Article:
# Definition: The Germ of a Variety at a Point

algebraic-geometryalgebraic-topology

This should be a simple thing to find by pure googling, and yet, I keep finding nothing that is actually helpful.

I'm having trouble understanding the notion of the germ of a variety at a point.

I certainly understand what a germ of a function at a given point on a variety is, but in the paper that I'm trying to decipher, Gonzalez-Sprinberg and Verdier's famous Construction géométrique de la correspondance de McKay, the germ in question certainly appears to be a geometric object, as opposed to a function.

What little I found suggested that the germ of a variety at a point was, in some sense, an equivalence class of varieties in the same ambient space that locally look similar around the point in question. However, since the paper immediately goes on to talk about the Picard group of the germ, I concluded that this cannot be the case, because two varieties may locally look the same around a given point, but have different Picard groups. Thus, such a notion would be ill-defined.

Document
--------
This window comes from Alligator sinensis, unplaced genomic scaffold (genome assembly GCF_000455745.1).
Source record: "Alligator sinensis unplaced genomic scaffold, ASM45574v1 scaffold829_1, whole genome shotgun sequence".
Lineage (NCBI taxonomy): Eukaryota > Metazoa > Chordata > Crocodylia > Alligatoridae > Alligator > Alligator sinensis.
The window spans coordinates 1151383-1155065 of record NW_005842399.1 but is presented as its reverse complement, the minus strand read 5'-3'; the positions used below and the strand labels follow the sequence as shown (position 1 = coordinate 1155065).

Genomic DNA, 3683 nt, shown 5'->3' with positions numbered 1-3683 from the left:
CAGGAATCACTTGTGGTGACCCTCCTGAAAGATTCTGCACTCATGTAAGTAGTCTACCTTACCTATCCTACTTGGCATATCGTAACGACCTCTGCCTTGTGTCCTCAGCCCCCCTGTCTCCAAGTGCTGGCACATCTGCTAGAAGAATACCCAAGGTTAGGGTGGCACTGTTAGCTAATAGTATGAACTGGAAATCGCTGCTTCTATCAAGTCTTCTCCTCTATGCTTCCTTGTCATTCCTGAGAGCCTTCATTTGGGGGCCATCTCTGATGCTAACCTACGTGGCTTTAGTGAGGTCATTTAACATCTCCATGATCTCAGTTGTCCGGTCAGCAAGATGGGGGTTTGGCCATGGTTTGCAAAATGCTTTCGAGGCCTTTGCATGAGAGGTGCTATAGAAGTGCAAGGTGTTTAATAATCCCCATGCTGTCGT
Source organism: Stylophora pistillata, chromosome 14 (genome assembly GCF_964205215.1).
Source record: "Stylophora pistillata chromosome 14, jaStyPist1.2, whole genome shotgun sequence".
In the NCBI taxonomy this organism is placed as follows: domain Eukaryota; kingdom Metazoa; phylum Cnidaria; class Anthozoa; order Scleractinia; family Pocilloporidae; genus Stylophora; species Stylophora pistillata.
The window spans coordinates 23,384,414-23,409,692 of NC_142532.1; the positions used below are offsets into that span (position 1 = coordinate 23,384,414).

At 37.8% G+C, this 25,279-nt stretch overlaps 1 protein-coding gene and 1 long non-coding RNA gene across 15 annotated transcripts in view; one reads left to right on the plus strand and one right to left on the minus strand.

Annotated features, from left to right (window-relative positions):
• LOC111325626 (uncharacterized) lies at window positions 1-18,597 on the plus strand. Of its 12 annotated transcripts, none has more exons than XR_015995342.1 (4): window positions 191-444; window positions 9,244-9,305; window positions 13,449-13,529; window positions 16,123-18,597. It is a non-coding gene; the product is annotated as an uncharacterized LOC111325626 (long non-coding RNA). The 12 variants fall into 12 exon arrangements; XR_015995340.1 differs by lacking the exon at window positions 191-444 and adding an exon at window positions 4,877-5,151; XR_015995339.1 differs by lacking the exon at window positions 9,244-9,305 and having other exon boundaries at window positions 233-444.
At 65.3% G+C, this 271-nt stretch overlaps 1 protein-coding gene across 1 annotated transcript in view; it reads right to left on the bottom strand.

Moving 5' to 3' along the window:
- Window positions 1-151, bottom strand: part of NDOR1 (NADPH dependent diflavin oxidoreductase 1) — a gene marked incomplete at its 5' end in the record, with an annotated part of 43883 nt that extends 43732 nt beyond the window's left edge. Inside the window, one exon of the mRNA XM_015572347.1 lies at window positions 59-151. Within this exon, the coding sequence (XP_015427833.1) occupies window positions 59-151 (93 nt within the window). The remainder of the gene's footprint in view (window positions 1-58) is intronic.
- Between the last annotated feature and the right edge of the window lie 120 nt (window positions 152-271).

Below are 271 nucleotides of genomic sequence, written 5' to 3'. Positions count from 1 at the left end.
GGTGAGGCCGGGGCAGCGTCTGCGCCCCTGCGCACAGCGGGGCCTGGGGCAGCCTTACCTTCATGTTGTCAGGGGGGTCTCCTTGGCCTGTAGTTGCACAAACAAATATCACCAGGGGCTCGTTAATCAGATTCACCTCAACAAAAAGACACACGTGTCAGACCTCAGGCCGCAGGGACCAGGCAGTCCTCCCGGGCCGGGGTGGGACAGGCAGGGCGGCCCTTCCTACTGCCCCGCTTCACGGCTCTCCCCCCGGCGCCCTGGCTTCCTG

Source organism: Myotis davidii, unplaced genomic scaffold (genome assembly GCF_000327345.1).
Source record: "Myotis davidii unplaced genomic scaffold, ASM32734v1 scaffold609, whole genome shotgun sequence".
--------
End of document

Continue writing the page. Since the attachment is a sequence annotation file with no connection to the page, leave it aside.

As always, I look forward to your responses!

Let $$X$$ be your variety. A germ of a variety at $$p$$ is given by an open subscheme $$U$$ containing $$p$$ and a closed subscheme of $$U$$, $$Z$$. $$Z$$ defines an ideal sheaf in $$\mathcal O_U$$, $$\mathcal I_{Z}$$ and therefore one can speak about the stalk of $$Z$$ at $$p$$, $$\mathcal I_{Z,p} \subset \mathcal O_{U,p} = \mathcal O_{X,p}$$.

By the very definition of the stalk at a point, you can see that two germs $$Z$$, $$Z'$$ are equivalent if and only if $$\mathcal I_{Z,p}=\mathcal I_{Z',p}$$. If $$U=\text{Spec }A$$ is an affine neighbourhood of $$p$$, by commutative algebra every ideal of $$A_p = \mathcal O_{X,p}$$ comes form an ideal in $$A$$, which defines a germ of a variety at $$p$$. On the other hand, you know that ideals of a ring are in $$1-1$$ correspondence with closed subschemes of its specrum.

Thus, we have that

$$\left\lbrace \text{germs of varieties at } p \text{ up to equivalence of germs} \right\rbrace \leftrightarrow \left\lbrace \text{closed subschemes of Spec }\mathcal O_{X,p} \right\rbrace$$

In that snese, the germ of a variety defines a unique closed subscheme, but not in $$X$$ but in another variety, $$\text{Spec } \mathcal O_{X,p}$$.

The Picard group that the text refers to is the Picard group of this closed subscheme. Now, I leave to you to check that the closed subscheme of $$\text{Spec } \mathcal O_{X,p}$$ corresponding to the germ $$Z$$ is isomorphic to $$\text{Spec } \mathcal O_{Z,p}$$